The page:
Changes to QRM Proposal a Victory for Consumers and Industry
The Qualified Residential Mortgage (QRM) rule will create additional underwriting standards—most notably a downpayment requirement—in order to avoid risk-retention requirements for mortgage securitizations. In a letter to six regulators, ALTA joined members of the Coalition for Sensible Housing Policy urging for a broad definition of the QRM and to keep it consistent with the Qualified Mortgage (QM) mortgage rule, was was develoed by the Consumer Financial Protection Bureau and goes into effect in January.
ALTA urges regulators to oppose a stringent 20 percent down payment requirement, saying this would limit the ability of lower-income households and first-time buyers to enter the market.
In a victory for the industry, the FDIC along with five other agencies on August 28 re-proposed the QRM rule and now aligns better with the QM Rule, which puts limits on debt-to-income ratios, prohibits low- and no-documentation lending, negative amoritizations, balloons and interest-only loans. CoreLogic had predicted the QM rule coupled with the QRM rule with a 10 percent downpayment requirement would result in only 25 percent of purchase originations meeting eligibility requirements.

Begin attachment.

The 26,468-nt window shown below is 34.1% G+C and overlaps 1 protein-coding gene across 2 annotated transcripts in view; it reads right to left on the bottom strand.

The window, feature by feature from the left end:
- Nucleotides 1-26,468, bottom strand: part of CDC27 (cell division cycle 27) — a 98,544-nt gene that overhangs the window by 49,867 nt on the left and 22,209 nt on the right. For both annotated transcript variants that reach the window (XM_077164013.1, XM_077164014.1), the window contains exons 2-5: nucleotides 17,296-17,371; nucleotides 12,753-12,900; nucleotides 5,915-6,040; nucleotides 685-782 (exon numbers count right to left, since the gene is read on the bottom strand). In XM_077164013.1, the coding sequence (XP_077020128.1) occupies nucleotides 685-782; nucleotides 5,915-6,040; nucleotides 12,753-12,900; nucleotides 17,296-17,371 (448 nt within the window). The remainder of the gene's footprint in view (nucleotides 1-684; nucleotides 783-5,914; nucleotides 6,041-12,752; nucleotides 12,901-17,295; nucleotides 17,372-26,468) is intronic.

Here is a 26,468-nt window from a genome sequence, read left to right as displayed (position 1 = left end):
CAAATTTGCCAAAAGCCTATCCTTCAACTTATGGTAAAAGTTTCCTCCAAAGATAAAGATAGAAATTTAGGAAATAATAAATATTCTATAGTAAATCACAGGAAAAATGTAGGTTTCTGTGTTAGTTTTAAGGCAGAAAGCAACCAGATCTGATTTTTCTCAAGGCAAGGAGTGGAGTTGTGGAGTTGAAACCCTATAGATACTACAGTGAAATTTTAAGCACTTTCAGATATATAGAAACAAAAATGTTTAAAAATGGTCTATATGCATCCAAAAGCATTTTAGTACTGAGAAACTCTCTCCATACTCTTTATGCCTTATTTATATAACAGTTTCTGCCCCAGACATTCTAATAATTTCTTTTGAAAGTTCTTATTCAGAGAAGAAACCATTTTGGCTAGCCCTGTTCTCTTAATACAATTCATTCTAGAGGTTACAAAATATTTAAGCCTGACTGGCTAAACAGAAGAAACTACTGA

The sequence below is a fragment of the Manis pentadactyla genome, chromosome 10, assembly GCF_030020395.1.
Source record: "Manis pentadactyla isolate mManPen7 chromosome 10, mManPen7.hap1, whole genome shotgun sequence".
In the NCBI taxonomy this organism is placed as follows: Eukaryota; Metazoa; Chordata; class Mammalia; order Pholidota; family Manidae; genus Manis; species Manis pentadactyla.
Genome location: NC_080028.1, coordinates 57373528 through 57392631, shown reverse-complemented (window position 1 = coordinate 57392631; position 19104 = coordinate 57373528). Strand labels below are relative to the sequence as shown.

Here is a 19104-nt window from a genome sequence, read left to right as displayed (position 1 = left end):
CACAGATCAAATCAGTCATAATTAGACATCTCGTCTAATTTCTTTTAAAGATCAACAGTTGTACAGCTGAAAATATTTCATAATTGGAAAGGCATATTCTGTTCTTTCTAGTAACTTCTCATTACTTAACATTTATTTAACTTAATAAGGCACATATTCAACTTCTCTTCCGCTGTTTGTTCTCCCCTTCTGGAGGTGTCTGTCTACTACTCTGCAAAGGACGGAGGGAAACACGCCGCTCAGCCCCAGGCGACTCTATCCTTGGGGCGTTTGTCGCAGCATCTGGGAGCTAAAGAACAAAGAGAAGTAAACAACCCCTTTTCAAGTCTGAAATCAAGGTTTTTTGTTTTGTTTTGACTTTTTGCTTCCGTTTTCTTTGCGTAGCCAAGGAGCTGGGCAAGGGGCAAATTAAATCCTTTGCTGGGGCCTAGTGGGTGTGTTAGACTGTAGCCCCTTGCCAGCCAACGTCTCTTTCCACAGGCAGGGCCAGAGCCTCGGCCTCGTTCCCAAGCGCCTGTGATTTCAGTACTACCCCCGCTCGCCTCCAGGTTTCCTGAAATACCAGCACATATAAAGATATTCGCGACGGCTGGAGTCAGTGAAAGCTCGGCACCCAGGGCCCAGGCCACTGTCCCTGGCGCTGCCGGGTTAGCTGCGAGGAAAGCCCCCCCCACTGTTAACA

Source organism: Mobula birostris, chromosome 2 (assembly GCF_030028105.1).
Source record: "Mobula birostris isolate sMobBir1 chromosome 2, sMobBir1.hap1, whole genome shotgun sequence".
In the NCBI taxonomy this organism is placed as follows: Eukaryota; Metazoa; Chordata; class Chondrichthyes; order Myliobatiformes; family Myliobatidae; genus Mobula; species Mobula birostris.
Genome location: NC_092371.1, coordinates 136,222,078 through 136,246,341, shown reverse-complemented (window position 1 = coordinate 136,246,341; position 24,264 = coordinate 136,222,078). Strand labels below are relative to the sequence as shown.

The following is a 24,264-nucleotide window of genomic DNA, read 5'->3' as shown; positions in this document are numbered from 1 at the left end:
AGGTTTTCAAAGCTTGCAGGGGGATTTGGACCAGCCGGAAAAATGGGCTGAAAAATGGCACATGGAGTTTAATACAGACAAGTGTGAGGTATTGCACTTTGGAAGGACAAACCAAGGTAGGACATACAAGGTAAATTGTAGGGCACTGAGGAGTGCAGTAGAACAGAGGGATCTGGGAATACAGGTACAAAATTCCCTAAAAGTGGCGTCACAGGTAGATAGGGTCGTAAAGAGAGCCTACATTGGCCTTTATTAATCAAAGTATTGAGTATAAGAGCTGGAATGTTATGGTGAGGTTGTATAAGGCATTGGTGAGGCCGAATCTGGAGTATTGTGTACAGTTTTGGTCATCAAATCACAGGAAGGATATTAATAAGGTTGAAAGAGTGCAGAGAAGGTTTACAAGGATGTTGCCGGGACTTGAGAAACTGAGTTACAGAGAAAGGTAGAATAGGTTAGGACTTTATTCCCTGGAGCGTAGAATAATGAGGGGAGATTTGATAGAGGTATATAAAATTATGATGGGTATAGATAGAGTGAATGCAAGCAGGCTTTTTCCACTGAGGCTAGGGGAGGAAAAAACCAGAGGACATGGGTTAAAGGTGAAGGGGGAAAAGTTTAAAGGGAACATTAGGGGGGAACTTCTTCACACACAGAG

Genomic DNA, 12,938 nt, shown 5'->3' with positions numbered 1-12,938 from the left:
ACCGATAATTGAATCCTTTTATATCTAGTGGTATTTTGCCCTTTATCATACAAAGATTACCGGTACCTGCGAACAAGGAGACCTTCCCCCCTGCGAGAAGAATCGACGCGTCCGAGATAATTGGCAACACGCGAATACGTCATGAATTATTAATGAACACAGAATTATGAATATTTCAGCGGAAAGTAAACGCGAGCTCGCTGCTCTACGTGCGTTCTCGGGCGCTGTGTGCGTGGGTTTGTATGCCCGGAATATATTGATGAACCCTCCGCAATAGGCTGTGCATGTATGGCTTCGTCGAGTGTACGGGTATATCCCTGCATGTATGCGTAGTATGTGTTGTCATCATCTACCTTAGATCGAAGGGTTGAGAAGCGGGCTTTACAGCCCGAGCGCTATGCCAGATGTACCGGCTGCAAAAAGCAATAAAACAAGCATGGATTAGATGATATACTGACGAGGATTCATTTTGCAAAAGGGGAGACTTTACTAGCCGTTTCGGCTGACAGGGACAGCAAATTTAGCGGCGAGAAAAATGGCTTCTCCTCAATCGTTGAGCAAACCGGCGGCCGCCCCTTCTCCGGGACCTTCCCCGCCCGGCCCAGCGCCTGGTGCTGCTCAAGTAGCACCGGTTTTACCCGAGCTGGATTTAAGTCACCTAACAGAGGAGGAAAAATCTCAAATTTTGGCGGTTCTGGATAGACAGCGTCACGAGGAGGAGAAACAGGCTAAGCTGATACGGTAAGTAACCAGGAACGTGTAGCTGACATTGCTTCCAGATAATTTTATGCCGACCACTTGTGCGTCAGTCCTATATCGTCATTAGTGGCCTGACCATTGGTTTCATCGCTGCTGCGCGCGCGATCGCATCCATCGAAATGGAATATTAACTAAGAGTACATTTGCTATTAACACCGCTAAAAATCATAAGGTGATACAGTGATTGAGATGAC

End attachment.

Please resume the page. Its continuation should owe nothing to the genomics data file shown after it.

ALTA was pleased to learn that regulators listened to industry and consumer coalitions to modify the QRM rule and eliminate the proposed 20-percent down payment requirement. Understanding that sensible credit standards can exist without a significant down payment requirement will help ensure the possibility of homeownership for credit-worthy borrowers for generations in this country.
As the independent third party at the real estate closing table, we understand the importance of having access to safe and affordable loans. For more than a century, title insurance has provided this backstop, helping ensure residential mortgages are of very high credit quality while reducing risk for all parties involved in real estate transactions.
ALTA will continue to promote a commonsense underwriting requirement to the QRM rule, which, through a title search backed by a title insurance policy, is as an essential aspect of safe and secure mortgage lending that ultimately allows lenders to lend, spurs investors to invest and leads to consumers getting the keys to their home.